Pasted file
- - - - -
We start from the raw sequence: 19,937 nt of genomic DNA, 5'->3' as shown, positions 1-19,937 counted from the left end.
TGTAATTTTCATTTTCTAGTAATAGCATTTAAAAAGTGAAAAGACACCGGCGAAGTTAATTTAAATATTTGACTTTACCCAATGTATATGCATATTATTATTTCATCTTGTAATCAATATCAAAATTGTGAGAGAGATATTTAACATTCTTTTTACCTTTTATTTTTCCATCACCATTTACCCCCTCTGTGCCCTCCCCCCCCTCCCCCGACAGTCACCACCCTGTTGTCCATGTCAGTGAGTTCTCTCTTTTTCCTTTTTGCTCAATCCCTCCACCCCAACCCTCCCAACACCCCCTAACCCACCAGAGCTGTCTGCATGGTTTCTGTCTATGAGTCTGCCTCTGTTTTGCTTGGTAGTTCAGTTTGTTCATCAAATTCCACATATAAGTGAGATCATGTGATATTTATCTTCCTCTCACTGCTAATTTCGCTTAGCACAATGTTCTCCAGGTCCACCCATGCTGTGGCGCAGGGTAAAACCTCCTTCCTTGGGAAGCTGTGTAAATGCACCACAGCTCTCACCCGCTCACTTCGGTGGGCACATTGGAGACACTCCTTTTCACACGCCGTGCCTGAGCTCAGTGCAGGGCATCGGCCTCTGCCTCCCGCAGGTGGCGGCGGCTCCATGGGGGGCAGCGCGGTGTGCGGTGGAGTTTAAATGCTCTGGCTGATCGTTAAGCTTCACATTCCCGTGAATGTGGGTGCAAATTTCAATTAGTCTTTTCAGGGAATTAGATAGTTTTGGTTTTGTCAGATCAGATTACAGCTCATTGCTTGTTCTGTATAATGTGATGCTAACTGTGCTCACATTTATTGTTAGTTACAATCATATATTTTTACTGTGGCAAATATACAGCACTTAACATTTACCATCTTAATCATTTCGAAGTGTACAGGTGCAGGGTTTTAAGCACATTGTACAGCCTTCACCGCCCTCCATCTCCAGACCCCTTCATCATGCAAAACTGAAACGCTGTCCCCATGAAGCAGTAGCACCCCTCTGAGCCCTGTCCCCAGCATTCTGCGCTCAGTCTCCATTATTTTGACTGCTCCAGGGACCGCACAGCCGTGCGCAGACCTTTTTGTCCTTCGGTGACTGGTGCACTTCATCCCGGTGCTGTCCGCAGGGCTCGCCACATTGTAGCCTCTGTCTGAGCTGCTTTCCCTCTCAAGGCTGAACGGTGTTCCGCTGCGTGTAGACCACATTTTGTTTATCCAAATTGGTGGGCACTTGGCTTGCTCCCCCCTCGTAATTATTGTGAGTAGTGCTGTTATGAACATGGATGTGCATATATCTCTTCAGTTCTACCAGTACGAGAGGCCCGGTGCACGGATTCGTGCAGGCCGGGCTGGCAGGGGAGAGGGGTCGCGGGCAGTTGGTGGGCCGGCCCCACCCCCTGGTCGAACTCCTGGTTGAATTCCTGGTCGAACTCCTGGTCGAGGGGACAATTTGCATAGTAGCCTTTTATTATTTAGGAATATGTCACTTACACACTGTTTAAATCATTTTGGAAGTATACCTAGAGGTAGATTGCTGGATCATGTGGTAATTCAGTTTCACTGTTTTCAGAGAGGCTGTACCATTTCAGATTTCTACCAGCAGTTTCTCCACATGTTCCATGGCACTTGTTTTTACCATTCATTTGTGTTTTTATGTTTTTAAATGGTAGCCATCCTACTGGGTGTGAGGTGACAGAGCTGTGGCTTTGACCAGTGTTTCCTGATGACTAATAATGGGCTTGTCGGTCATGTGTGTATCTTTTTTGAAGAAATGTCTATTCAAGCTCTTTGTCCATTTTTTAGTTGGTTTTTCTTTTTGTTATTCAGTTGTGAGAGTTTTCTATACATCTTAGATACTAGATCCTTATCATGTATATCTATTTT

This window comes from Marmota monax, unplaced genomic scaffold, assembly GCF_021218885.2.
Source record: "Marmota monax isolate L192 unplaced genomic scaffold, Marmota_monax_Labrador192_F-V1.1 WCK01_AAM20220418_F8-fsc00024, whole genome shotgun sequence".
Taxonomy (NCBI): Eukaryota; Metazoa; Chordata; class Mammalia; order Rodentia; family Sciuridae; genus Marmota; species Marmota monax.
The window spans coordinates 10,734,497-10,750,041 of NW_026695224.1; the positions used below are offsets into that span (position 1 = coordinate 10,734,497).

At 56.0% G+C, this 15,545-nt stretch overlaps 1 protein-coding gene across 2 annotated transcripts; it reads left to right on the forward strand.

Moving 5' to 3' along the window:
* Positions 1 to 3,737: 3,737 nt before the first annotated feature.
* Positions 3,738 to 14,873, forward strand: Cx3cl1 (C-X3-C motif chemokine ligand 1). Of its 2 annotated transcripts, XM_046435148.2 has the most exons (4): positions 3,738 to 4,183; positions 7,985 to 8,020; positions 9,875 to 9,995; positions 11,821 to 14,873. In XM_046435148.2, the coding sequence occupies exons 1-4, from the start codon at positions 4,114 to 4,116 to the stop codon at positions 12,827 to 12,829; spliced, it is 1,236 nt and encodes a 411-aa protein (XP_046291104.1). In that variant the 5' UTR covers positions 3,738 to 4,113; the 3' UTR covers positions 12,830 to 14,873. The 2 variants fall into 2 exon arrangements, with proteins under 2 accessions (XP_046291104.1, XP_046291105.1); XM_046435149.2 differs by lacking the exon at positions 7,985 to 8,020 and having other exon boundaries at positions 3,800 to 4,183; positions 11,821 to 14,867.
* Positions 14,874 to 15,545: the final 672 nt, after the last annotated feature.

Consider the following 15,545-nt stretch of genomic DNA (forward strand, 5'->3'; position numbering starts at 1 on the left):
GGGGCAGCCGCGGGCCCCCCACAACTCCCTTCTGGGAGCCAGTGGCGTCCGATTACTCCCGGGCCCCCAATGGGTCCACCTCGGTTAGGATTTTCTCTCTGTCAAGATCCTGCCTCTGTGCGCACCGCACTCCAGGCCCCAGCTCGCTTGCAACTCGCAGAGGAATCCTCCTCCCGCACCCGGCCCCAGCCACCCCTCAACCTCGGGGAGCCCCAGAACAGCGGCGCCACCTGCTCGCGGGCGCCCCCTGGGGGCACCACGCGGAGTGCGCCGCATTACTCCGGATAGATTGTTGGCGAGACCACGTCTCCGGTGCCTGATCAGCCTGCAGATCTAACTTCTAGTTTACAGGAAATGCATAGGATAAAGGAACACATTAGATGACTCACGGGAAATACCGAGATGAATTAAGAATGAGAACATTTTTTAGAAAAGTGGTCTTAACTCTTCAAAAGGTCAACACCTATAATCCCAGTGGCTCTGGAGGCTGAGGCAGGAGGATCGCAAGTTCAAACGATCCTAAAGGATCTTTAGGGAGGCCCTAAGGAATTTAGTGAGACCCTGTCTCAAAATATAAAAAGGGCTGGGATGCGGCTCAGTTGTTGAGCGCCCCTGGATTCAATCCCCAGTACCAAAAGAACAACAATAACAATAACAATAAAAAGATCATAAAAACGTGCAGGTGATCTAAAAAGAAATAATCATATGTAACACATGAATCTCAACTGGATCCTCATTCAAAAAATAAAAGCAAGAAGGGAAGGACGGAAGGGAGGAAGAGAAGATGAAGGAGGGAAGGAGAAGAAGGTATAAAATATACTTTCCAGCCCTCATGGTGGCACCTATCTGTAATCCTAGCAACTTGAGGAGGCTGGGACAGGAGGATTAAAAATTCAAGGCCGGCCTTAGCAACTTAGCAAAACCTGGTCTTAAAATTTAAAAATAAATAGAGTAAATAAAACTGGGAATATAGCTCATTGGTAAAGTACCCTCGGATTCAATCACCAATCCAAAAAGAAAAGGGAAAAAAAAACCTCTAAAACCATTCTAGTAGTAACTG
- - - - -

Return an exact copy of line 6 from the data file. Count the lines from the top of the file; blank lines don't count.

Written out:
The window spans coordinates 10,734,497-10,750,041 of NW_026695224.1; the positions used below are offsets into that span (position 1 = coordinate 10,734,497).